Building bonds between the African-American church and the labor movement: Part 2
Mike Fishman | 4/23/2012, 4:30 p.m.
This column is the second in a series jointly written by Mike Fishman and the Rev. Johnny Ray Youngblood about the need for a stronger alliance between the labor movement and the African-American church and their work toward that goal.
Fishman is president of 32BJ, the Service Employees International Union local for 120,000 janitors, security officers and other property service workers throughout the Northeast. Youngblood is a pastor who built St. Paul Community Baptist Church in Brooklyn from fewer than 100 members to 8,000 before he moved on in 2010 to become executive pastor of Mt. Pisgah Baptist Church.
Martin Luther King Jr. believed that if the labor and civil rights movements joined forces, they would have unbounded potential to achieve change, as he wrote in a letter to the Amalgamated Laundry Workers in 1962: "As I have said many times, and believe with all my heart, the coalition that can have the greatest impact in the struggle for human dignity here in America is that of the Negro and the forces of labor, because their fortunes are so closely intertwined."
We have seen the potential King spoke of in our own work. When unions and African-American churches join together, they magnify their voice and power. However, too often, labor and the church fail to recognize this natural alliance. They operate in separate worlds.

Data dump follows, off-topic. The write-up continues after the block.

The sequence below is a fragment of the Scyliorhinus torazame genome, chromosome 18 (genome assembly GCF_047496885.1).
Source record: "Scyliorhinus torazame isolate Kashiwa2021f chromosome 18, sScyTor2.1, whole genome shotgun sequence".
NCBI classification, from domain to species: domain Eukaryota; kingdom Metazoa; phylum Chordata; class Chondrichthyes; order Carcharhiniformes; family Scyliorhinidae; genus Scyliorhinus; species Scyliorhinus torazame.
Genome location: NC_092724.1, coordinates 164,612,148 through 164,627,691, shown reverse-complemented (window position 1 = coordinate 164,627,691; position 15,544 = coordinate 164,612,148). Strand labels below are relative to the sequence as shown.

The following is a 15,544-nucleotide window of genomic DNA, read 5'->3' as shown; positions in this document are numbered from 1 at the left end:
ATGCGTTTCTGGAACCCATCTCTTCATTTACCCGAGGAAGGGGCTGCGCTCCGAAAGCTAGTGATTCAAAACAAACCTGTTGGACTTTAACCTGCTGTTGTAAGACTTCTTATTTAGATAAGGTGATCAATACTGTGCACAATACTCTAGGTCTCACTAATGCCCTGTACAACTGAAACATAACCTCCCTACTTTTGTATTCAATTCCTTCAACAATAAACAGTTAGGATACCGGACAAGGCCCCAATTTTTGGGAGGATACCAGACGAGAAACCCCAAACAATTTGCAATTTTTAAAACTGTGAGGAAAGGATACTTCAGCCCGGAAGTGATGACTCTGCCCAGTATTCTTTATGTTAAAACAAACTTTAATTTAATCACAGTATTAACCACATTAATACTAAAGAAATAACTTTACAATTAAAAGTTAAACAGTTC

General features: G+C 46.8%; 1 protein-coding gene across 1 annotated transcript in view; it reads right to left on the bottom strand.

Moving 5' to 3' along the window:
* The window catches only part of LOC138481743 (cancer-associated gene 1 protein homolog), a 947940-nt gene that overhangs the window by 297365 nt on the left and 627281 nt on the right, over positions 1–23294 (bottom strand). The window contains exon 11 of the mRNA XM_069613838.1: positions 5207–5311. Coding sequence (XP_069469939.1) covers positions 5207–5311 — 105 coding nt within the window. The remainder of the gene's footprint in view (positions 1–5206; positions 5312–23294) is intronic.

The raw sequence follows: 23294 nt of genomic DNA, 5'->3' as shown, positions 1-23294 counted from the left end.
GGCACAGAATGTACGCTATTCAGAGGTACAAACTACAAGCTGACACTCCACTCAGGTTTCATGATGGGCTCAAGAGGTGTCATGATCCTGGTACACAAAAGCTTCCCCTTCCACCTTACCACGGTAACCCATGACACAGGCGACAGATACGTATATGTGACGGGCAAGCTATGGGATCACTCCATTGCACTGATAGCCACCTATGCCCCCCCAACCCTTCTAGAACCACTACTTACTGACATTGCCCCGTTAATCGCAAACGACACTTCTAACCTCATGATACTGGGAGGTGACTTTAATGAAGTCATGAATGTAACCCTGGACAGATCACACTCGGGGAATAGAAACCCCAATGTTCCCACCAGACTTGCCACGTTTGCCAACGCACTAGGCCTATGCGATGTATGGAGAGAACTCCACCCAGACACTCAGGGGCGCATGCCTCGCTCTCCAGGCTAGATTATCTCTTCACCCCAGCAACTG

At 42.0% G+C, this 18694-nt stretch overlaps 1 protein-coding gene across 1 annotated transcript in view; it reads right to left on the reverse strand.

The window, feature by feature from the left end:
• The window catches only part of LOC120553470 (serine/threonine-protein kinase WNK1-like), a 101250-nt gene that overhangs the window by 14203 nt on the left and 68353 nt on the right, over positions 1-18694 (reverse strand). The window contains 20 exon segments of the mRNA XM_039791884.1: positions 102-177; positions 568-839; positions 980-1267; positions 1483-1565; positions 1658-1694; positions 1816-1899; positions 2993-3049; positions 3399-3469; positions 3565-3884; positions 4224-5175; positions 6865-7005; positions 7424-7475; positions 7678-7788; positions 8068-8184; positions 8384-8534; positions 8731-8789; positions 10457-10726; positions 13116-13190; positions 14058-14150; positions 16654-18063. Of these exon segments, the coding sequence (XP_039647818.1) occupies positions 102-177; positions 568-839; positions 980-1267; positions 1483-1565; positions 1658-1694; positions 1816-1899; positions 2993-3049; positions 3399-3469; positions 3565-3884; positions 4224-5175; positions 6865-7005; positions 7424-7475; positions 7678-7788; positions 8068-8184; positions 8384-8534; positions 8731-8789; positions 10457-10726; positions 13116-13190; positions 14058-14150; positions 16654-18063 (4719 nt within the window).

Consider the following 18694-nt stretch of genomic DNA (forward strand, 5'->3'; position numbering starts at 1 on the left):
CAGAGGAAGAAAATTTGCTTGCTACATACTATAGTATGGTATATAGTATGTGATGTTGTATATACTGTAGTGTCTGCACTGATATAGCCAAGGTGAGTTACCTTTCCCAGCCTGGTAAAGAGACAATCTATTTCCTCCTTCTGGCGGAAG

Until we met about five years ago, we knew little about each other's work and our respective institutions. 32BJ and the labor movement were one thing. St. Paul's Baptist Church and the African-American church community were another. Only after we got to know each other personally did we realize how much we had in common. Only after we had worked together did we see firsthand how much unions and the church could accomplish.
At the time, 32BJ was running an organizing campaign to help thousands of nonunion private security officers in New York City join its ranks. The private security officers who guard our city's government, commercial and landmark buildings are primarily African-American and most are men. They work hard, but the better they are at the jobs, the less likely that people notice they are there. They protect property, guard people's safety and maintain peace so that everyone else can go about their daily activities.
Prior to this campaign, the overwhelming majority of the 60,000 private security officers in the city were paid low wages with little to no benefits. Turnover was high. 32BJ was working to help these underpaid officers join together to improve their pay and working conditions. However, for some officers, the prospect of union activism initially seemed to conflict with their strong sense of duty to keep order and protect buildings and office tenants. They weren't used to the idea of coming to rallies and marches, the kind of street action necessary to move the big corporations that employ security officers.
32BJ sought to raise awareness about the racial issues underlying conditions in the industry: If private security officers were white, they would be treated--and paid--much better. To help get across this message, 32BJ sought a partner in the African-American church.